Tokyo Old and New

What do you think of when you hear about Japan?

Perhaps the most technologically advanced country in the world, Japan is as dynamic and modern as a country can possibly be. Nevertheless, it is also a nation deeply entrenched in history and traditional culture. It is this uncanny diversity that intrigues travellers around the globe to arrive at its shores.

Tokyo, the capital, is the prime example of this coexistence of Old and New. Few places capture the imagination of traditional Japan as poignantly as Asakusa. Yet a mere fifteen-minute walk away stands the Tokyo SKYTREE, the latest symbol of Japanese modernity and technology. Their proximity makes an ideal excursion, into the past and present of this bustling metropolis.

Sensoji Temple is the oldest and perhaps the most famous Buddhist temple in Japan. You might not have heard of the Kaminarimon (‘Thunder Gate’), but you probably have seen its giant red lantern on postcards. Flanked by the Gods of Wind and Thunder, the lantern of Kaminarimon is now a world-famous symbol of what traditional Japan entails. As is the case for ancient safeguards of mythical legends, the longstanding history seems to make the entrance evermore powerful and daunting.

Stepping through the Kaminarimon, we immediately travel back in time. While the temple is a post-war reconstruction, what happens within its grounds remains largely unaltered through the centuries. The Nakamise-dori is an arcade of shops that sells all kinds of Japanese souvenirs, old and new. Dating back to the Edo period, ningyo-yaki (a sweetened bean cake) is the most popular of all. Originally made in shapes of lucky charms, it now takes all kinds of forms – including Hello Kitty-, just another connection of past and present in modern Japan. And yes, they are incredibly tasty!

Passing the Nakamise-dori I found myself in sacred grounds. As the largest temple in the city, I must say it is simply exceptional that one can still find pagodas and temples this magnificent in the centre of this metropolis. Although it is a major tourist magnet, it is also very popular among the locals. Therefore, it is the place to observe how the modern Japanese incorporates their traditional and spiritual side into their busy modern lives. Give omikuji, a form of fortune telling, a try!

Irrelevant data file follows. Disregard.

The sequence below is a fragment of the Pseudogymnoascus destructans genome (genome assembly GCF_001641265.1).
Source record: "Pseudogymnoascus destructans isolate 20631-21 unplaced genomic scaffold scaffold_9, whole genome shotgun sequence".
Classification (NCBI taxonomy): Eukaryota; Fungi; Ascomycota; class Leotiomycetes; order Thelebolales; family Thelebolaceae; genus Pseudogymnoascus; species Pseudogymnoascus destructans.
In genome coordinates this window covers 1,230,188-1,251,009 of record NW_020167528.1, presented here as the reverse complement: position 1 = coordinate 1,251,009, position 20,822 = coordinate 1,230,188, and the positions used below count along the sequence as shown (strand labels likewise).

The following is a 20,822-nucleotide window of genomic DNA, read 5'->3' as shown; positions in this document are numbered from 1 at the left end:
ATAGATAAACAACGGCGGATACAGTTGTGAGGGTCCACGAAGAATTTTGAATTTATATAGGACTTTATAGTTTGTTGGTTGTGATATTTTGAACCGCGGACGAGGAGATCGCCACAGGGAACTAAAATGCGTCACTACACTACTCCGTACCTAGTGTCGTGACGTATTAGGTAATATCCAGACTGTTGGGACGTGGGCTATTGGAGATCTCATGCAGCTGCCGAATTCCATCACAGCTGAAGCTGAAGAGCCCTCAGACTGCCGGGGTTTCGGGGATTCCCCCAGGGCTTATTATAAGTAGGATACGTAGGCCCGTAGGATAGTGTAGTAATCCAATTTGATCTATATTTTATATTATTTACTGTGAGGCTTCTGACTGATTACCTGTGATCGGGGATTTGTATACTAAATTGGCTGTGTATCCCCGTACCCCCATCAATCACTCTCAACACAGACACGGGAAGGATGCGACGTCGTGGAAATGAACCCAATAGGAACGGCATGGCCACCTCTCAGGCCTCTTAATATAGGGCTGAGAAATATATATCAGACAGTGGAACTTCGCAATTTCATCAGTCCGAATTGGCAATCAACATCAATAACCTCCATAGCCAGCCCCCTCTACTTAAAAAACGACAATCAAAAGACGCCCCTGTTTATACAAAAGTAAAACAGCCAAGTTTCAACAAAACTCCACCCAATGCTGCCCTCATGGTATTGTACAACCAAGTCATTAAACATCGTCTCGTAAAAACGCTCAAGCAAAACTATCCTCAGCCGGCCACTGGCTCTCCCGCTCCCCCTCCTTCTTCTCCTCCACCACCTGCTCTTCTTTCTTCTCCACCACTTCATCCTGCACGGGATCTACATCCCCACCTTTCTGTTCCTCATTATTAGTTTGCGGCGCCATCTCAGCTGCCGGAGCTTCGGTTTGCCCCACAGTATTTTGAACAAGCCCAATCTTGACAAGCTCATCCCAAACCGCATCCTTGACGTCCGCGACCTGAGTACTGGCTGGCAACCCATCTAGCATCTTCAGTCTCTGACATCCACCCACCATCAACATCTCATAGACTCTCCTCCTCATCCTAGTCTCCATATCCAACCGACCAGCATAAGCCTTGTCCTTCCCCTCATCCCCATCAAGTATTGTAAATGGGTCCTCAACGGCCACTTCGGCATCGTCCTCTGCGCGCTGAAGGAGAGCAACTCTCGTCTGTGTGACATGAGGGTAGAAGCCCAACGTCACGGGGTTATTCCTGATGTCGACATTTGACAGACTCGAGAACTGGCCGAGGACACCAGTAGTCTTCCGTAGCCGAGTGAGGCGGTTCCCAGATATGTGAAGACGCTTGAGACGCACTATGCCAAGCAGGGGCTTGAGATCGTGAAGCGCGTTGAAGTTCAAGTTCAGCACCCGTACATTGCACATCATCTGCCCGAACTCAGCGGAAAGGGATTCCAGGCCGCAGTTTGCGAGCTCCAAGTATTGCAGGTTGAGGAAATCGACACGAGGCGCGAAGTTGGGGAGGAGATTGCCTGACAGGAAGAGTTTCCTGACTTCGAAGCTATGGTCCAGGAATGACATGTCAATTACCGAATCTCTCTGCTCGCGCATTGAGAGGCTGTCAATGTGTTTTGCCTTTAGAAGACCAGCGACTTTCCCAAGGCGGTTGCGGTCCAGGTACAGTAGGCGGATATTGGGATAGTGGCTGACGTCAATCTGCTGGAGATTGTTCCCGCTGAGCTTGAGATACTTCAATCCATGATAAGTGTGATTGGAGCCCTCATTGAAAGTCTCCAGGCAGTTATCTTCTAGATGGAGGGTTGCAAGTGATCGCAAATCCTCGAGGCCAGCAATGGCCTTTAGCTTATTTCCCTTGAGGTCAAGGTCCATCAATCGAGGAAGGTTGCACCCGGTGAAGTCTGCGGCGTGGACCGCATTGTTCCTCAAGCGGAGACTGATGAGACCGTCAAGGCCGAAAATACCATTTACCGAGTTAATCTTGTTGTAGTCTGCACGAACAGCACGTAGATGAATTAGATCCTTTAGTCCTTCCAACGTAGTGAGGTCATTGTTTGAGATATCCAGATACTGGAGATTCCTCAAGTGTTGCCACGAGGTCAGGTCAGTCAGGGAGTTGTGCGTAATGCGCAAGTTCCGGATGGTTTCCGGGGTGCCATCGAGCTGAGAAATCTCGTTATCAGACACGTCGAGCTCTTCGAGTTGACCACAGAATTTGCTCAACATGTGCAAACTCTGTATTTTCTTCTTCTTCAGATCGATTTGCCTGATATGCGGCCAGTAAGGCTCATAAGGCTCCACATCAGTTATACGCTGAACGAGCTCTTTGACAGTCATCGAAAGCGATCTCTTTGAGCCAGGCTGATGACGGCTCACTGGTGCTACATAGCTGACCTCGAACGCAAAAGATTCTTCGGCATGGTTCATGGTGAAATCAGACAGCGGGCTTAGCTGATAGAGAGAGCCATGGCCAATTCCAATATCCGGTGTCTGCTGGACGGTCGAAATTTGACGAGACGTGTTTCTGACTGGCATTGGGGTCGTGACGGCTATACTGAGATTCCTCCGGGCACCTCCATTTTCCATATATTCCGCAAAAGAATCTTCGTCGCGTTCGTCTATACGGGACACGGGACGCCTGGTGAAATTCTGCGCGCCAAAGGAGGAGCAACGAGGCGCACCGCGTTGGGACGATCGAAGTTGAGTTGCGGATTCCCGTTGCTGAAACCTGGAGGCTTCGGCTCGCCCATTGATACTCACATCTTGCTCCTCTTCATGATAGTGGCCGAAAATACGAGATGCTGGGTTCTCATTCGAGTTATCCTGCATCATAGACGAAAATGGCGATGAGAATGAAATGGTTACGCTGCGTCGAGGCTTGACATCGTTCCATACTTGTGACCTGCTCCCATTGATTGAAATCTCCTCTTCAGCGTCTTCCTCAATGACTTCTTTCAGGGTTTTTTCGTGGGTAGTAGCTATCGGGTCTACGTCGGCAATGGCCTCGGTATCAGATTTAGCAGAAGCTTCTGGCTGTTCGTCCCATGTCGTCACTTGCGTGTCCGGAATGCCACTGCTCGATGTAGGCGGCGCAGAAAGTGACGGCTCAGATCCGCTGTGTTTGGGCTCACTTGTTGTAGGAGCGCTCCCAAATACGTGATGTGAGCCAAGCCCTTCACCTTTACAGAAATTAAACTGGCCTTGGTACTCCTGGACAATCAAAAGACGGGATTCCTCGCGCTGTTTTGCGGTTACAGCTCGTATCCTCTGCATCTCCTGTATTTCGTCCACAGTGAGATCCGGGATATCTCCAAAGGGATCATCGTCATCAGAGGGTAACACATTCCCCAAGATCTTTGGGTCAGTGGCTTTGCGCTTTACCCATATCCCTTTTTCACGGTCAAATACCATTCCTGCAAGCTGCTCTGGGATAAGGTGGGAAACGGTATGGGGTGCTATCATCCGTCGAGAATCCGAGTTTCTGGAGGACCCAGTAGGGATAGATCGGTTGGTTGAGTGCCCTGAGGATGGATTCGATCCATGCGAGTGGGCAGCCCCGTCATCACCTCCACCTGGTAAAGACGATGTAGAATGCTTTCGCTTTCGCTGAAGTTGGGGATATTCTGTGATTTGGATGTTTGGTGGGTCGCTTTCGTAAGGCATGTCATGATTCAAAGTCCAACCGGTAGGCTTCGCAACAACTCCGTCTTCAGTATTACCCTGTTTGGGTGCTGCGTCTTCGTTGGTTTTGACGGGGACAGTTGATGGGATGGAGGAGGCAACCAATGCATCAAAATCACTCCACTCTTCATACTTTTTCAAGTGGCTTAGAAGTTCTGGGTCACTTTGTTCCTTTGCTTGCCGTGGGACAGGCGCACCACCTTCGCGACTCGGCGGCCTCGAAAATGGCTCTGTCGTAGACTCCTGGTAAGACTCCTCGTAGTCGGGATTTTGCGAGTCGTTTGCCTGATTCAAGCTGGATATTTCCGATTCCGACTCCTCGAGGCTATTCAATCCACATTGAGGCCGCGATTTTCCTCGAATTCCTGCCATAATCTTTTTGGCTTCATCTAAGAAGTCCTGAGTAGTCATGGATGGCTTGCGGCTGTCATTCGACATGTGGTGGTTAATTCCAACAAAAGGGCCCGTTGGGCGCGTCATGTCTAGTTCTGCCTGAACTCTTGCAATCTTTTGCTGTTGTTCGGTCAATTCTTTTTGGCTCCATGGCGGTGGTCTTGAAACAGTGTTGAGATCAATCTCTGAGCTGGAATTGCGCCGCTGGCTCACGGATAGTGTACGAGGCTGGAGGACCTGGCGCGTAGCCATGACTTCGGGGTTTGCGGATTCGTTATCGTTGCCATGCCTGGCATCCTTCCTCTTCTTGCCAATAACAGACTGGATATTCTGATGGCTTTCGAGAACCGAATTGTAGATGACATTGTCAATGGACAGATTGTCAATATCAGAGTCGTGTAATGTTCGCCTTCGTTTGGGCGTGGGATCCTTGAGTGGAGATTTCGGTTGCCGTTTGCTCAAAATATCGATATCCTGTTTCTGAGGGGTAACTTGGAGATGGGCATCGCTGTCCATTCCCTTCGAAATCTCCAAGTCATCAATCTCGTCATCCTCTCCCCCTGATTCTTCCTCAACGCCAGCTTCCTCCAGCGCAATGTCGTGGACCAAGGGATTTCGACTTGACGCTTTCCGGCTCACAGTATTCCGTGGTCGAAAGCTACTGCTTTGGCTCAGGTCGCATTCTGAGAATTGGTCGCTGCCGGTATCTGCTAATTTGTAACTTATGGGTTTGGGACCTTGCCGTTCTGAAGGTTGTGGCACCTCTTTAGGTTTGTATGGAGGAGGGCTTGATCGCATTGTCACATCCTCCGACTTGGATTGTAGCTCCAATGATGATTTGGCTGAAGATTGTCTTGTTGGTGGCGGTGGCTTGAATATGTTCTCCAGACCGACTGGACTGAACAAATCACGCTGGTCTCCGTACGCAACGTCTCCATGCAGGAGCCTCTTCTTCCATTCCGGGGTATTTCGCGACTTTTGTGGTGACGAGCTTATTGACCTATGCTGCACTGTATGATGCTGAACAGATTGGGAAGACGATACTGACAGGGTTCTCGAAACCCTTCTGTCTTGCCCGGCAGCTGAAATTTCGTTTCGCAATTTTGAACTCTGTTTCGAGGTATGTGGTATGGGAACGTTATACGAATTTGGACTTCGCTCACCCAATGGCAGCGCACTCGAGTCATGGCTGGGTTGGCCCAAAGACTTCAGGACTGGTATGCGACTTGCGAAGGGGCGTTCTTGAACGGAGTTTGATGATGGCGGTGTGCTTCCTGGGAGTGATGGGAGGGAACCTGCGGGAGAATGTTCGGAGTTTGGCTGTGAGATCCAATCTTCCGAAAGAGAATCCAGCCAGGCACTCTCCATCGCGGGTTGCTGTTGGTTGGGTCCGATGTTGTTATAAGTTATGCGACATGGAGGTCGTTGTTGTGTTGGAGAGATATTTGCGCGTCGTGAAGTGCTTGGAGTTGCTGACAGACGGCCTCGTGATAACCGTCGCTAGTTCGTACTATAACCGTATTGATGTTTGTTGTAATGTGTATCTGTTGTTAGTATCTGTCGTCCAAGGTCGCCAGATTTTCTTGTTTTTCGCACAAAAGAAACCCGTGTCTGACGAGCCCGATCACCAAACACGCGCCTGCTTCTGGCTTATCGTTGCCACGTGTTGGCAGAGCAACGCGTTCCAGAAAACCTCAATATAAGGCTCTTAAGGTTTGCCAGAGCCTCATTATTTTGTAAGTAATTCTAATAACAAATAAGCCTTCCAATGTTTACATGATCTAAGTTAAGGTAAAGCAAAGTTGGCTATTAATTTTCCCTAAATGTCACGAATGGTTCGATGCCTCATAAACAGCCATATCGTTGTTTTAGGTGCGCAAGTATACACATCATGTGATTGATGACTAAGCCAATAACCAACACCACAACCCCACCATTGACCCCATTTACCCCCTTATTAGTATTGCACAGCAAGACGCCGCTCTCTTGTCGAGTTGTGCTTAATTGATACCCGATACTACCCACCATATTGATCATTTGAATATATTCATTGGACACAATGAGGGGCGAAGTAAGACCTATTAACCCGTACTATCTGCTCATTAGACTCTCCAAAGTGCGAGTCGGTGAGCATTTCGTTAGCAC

Only a stone’s throw away to the East from Sensoji stands the latest, ultramodern landmark of Japan. Only opened last year, the Tokyo Skytree is , at 634m, the tallest structure in Japan (and only trails Burj Khalifa in world rankings). The mere fact that this mammoth broadcasting tower exists in such an earthquake-prone country is testament in Japan’s technological and engineering achievements.

The Tokyo Skytree has its observation decks in 350m and 450m, both offer unrestricted view of the city: there is nothing nearly as tall. If you are more fortunate in terms of weather than myself when you visit, you may even catch glimpses of the other symbol of Japan: Mt. Fuji nearly 90 miles away to the west. Just like seemingly everywhere else in Japan, the observation decks are equipped with computer screens blessed with the most advanced technologies, which help you navigate the urban sprawl of Tokyo in front of your eyes. What most fascinated me was the history feature though: one can actually see how Tokyo has changed throughout the year on-screen. Once again, the Old and New together.

The charm of Tokyo is that past and present are never far apart; the Japanese seems to have mastered the way for them to coexist. T could be for Temples, it could also be for Technology, but in Tokyo, they can be both.